The Hon. T.A. FRANKS (15:09): I seek leave to make a brief explanation before addressing a question to the Minister for Aboriginal Affairs on the topic of the Aboriginal Women's Gathering.
The Hon. T.A. FRANKS: In previous years, the previous Labor government funded and organised, then through the Office for Women, an annual Aboriginal Women's Gathering. This was an opportunity for Aboriginal women to come together to discuss culturally significant issues, including health and wellbeing, practising traditional law and custom, and violence against women. That previous Labor government committed to supporting both metro and regional Aboriginal women's gatherings, giving them the opportunity to build connections, learn skills and listen to speakers, and discuss topics relevant to them in an environment that was culturally supportive.
Members of the community were recognised and their achievements acknowledged through awards associated with the events, from artists such as Tjunkaya Tapaya and her renowned batik works to local community leaders such as Ngarrindjeri elder Eunice Aston, who spoke for those who fought against the Hindmarsh Bridge and dedicated years to promoting and supporting Ngarrindjeri women as a representative for her community.
The gatherings were also held regionally, and this was important. Issues that Aboriginal women face differ, and having gatherings in remote locations and regional locations allowed for the focus of those events to mirror those of the community in which the gathering was held. These gatherings also gave women, particularly in remote areas, the ability to link with other women from remote communities. The isolation felt by some made these particular opportunities for connection quite vital.
The gatherings not only were about recognition of achievement and learning skills, they were an opportunity to discuss complex issues faced by women in Aboriginal communities. It was a chance to share stories, a chance to feel heard, and a chance to help others—a chance that is no longer run by our state.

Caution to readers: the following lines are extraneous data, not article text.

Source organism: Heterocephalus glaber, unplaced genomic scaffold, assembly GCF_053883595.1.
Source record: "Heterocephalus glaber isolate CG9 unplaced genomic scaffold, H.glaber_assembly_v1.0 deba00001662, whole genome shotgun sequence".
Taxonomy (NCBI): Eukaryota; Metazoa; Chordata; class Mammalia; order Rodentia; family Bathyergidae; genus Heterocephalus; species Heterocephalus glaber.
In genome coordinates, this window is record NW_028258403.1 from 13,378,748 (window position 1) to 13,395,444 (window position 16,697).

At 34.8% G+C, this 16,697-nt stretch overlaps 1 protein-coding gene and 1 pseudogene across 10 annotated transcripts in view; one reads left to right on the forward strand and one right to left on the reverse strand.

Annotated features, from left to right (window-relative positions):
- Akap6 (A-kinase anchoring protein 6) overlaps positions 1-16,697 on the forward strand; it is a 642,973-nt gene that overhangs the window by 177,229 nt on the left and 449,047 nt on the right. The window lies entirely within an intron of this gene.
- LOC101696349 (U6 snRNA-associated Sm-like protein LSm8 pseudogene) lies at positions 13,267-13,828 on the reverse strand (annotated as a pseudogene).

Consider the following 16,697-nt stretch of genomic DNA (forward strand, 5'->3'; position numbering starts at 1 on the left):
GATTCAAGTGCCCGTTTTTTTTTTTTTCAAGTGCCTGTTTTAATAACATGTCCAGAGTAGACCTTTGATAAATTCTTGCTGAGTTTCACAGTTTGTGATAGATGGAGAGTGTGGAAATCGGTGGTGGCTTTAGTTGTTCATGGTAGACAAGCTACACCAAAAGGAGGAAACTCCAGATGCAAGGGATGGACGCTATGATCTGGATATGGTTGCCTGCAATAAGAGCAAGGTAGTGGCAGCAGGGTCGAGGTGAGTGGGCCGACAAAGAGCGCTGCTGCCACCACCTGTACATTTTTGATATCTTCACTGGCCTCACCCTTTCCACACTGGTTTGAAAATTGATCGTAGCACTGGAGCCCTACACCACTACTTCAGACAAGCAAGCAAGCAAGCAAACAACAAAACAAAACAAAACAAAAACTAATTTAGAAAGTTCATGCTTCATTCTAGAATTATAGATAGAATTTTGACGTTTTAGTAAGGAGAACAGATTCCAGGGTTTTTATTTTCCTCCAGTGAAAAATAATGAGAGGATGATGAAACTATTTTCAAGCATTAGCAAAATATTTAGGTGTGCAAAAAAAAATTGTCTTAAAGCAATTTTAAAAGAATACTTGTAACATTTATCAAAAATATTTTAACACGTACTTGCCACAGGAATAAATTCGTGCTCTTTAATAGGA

The Hon. K.J. MAHER (Minister for Aboriginal Affairs, Attorney-General, Minister for Industrial Relations and Public Sector) (15:12): I thank the honourable member for her question and her interest and advocacy in this area. I have memories of, in the former government—it was then the Hon. Gail Gago as the Minister for the Status of Women through her department—organising Aboriginal Women's Gatherings. I think for a couple of years they were in Adelaide, but then it was decided that many of the women who couldn't make it down to Adelaide would like it in regional areas, and at least in Murray Bridge and Port Augusta, I think, regional gatherings were held.
I think the honourable member has already mentioned people like Aunty Eunice Aston, who was also the very first ever female chair of the Ngarrindjeri Regional Authority, and I remember leaders like Jeanette Miller, June Lennon and Jacinta McKenzie being involved in those gatherings when they occurred.
The member makes a very good point. The needs and aspirations of Aboriginal women are different around South Australia, and hearing voices of regional women I think was an important part of that. I will have a discussion with my colleague Minister Katrine Hildyard, who now holds those portfolio areas, to see if there is a possibility of similar things occurring—and particularly with our ambitions for a First Nations Voice to Parliament, where we have very deliberately recognised, after extensive consultations, that Aboriginal women's voices need to be heard.
The draft model that has gone out for the second round of consultation proposes an equal number of women elected to each of the local First Nations Voices, as well as an equal number of women as presiding members of those local First Nations Voices and an equal number of women on the state's First Nations Voice. There may be opportunities with the process of the Voice to look at how Aboriginal women's gatherings can be a part of that greater process.
One of the things the consultation has thrown up is the need and the possibility of groups that might be committees to local First Nations Voices—groups of young people or elders—and this might be an opportunity through that process to see how something like that is re-established. But I certainly will take this issue up and have discussions with my colleague the minister for the status of women on this topic.